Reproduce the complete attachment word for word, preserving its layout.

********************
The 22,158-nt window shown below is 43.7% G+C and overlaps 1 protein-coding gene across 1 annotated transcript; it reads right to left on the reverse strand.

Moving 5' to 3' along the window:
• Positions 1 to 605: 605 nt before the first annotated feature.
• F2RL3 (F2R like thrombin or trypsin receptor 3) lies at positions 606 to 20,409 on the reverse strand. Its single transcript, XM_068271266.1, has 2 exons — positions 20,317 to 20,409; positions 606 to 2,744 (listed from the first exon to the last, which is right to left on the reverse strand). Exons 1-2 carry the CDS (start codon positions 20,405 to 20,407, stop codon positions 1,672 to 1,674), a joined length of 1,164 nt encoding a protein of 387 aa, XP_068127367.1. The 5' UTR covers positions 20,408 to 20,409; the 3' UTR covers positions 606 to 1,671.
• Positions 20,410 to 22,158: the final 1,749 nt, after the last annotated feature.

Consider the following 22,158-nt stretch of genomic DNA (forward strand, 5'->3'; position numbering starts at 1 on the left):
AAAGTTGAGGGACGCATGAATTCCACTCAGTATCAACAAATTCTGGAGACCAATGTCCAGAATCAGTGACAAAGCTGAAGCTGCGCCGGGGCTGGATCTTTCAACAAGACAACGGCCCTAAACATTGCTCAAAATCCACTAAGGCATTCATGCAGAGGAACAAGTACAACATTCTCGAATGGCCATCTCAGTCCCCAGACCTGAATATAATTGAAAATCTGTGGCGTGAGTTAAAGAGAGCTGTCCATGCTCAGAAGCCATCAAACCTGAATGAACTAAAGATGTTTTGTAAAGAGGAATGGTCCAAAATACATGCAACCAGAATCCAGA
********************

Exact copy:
The 22,158-nt window shown below is 43.7% G+C and overlaps 1 protein-coding gene across 1 annotated transcript; it reads right to left on the reverse strand.

Moving 5' to 3' along the window:
• Positions 1 to 605: 605 nt before the first annotated feature.
• F2RL3 (F2R like thrombin or trypsin receptor 3) lies at positions 606 to 20,409 on the reverse strand. Its single transcript, XM_068271266.1, has 2 exons — positions 20,317 to 20,409; positions 606 to 2,744 (listed from the first exon to the last, which is right to left on the reverse strand). Exons 1-2 carry the CDS (start codon positions 20,405 to 20,407, stop codon positions 1,672 to 1,674), a joined length of 1,164 nt encoding a protein of 387 aa, XP_068127367.1. The 5' UTR covers positions 20,408 to 20,409; the 3' UTR covers positions 606 to 1,671.
• Positions 20,410 to 22,158: the final 1,749 nt, after the last annotated feature.

Consider the following 22,158-nt stretch of genomic DNA (forward strand, 5'->3'; position numbering starts at 1 on the left):
AAAGTTGAGGGACGCATGAATTCCACTCAGTATCAACAAATTCTGGAGACCAATGTCCAGAATCAGTGACAAAGCTGAAGCTGCGCCGGGGCTGGATCTTTCAACAAGACAACGGCCCTAAACATTGCTCAAAATCCACTAAGGCATTCATGCAGAGGAACAAGTACAACATTCTCGAATGGCCATCTCAGTCCCCAGACCTGAATATAATTGAAAATCTGTGGCGTGAGTTAAAGAGAGCTGTCCATGCTCAGAAGCCATCAAACCTGAATGAACTAAAGATGTTTTGTAAAGAGGAATGGTCCAAAATACATGCAACCAGAATCCAGA